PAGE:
Article Abstract

Circulating tumor cell interactions with macrophages: implications for biology and treatment

Authors: Gerhard Hamilton, Barbara Rath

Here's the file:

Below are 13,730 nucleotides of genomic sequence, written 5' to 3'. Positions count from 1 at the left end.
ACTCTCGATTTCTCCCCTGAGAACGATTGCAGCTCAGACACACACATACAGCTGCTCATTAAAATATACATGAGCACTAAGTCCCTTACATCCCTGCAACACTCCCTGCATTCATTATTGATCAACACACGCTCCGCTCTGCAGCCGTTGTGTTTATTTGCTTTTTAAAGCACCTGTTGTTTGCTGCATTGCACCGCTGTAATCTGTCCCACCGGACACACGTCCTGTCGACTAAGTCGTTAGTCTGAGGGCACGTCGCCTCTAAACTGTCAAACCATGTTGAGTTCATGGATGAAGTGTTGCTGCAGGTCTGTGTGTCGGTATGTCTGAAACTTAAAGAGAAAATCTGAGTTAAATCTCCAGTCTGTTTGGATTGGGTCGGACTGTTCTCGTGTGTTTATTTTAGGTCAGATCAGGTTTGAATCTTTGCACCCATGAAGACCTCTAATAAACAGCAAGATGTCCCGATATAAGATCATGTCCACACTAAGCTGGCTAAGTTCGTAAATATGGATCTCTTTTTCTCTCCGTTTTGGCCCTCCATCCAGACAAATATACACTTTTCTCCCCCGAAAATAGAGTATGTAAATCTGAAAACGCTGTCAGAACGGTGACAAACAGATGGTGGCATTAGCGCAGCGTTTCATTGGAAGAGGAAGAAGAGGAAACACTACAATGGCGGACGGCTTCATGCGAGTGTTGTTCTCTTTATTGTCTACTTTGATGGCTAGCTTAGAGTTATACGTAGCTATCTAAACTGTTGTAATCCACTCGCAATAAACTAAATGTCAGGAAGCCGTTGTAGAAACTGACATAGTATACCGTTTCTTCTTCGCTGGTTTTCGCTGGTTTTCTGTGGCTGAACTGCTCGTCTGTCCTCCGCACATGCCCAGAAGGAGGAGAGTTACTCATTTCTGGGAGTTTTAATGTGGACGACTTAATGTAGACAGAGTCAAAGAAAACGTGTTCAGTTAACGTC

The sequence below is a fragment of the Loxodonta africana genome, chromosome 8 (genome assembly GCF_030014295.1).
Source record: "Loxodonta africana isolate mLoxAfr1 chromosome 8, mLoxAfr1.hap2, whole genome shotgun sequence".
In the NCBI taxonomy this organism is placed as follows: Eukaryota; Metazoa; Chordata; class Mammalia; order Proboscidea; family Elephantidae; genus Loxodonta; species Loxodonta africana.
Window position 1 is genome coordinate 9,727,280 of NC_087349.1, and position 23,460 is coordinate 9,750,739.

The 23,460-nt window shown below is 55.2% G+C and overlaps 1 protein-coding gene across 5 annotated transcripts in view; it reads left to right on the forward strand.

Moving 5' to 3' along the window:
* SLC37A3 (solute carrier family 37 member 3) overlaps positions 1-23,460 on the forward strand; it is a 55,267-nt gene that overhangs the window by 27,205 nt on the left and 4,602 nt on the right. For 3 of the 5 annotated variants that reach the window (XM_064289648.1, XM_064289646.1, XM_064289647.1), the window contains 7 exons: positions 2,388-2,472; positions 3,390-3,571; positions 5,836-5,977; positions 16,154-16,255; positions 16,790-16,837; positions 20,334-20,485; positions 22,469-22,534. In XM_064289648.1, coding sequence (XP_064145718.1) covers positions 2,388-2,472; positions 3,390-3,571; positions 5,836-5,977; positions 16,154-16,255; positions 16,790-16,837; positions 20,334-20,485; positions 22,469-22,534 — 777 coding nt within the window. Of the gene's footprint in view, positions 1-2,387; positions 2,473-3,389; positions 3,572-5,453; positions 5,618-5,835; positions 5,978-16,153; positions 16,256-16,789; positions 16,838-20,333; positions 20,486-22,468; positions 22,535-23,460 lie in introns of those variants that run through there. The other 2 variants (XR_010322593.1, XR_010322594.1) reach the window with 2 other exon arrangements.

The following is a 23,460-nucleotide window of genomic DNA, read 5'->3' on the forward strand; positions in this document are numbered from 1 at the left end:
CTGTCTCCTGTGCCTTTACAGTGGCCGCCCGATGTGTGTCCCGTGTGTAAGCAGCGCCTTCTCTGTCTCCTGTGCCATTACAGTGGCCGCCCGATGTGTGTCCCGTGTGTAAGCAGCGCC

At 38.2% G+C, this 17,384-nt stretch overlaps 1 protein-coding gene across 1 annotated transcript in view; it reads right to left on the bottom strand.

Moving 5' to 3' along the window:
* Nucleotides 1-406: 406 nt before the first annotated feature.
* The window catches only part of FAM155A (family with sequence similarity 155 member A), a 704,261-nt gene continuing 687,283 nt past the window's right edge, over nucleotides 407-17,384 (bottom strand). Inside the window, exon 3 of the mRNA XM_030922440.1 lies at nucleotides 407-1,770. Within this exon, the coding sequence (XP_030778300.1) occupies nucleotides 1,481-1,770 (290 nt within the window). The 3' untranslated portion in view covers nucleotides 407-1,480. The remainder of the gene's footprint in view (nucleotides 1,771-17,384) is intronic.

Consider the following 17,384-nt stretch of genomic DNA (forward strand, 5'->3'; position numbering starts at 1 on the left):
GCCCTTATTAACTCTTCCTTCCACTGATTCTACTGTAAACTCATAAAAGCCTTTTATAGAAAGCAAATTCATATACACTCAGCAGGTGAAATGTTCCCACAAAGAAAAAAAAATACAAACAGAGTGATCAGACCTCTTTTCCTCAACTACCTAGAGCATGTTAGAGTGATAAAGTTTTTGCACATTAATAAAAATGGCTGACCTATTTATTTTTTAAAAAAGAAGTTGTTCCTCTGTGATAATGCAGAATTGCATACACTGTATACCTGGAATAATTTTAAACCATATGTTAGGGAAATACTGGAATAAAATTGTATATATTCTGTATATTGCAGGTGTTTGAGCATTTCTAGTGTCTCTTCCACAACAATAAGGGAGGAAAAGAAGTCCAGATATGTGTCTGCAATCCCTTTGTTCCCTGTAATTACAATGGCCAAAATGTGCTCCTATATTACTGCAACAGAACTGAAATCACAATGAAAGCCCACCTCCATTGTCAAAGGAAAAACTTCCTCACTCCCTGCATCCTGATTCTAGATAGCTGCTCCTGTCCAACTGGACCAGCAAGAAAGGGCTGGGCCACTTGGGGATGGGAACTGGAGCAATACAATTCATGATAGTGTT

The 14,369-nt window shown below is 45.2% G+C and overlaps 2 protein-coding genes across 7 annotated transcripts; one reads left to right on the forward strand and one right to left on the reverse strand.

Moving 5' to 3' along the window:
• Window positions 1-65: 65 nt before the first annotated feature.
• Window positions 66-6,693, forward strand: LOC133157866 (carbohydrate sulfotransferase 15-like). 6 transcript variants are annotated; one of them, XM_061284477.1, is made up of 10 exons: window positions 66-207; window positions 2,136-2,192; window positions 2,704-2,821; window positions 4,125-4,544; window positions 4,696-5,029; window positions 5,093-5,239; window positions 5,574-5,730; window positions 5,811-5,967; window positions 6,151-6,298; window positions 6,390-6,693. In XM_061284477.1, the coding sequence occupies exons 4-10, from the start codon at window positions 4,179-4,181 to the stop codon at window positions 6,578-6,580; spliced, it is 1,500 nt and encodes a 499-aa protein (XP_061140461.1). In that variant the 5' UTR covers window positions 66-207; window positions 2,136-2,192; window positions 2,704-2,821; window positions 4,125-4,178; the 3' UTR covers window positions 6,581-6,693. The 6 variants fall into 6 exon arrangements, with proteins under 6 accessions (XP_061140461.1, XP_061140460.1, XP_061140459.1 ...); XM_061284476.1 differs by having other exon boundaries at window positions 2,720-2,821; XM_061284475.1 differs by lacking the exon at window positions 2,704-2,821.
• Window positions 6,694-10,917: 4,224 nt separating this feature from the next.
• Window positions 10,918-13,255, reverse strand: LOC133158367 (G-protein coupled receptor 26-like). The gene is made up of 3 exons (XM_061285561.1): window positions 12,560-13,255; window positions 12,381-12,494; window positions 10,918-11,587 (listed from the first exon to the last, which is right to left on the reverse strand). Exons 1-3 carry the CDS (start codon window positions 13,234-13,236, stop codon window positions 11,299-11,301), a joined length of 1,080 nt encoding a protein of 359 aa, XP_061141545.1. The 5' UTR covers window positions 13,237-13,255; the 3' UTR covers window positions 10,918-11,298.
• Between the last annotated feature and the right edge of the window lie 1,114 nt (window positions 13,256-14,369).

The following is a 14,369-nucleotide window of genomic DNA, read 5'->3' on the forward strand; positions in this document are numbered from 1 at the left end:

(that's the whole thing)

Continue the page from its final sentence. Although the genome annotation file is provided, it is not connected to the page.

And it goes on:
Cancer and metastasis are closely associated with inflammation. Macrophages are important effector cells in enhancing tumor proliferation, invasion and providing protection against the immune system. Despite advanced knowledge of tumor-macrophage interactions, the role of macrophages in emergence and invasion of circulating tumor cells (CTCs) is not known. A series of six CTC cell lines have been derived from blood of patients with extensive disease small cell lung cancer (ED-SCLC) in our lab, most likely representing a homogenous cell population of the actual metastasis-initiating cells (MIC) of CTCs. SCLC has an unfavorable prognosis due to rapid dissemination and early chemoresistant relapses. SCLC CTCs recruit macrophages and elicit secretion of various cytokines and the six CTC lines express chitinase-3-like-1 (CHI3L1), vascular endothelial growth factor (VEGF) and matrix metalloproteinase-9 (MMP9) in abundance. CHI3L1 is cytokine/growth factor expressed in inflammation and cancer and found to be correlated to metastasis and a dismal prognosis. In conclusion, SCLC CTCs have acquired the essential means for aggressiveness and invasion in a tumor microenvironment specifically shaped by macrophages and inflammation.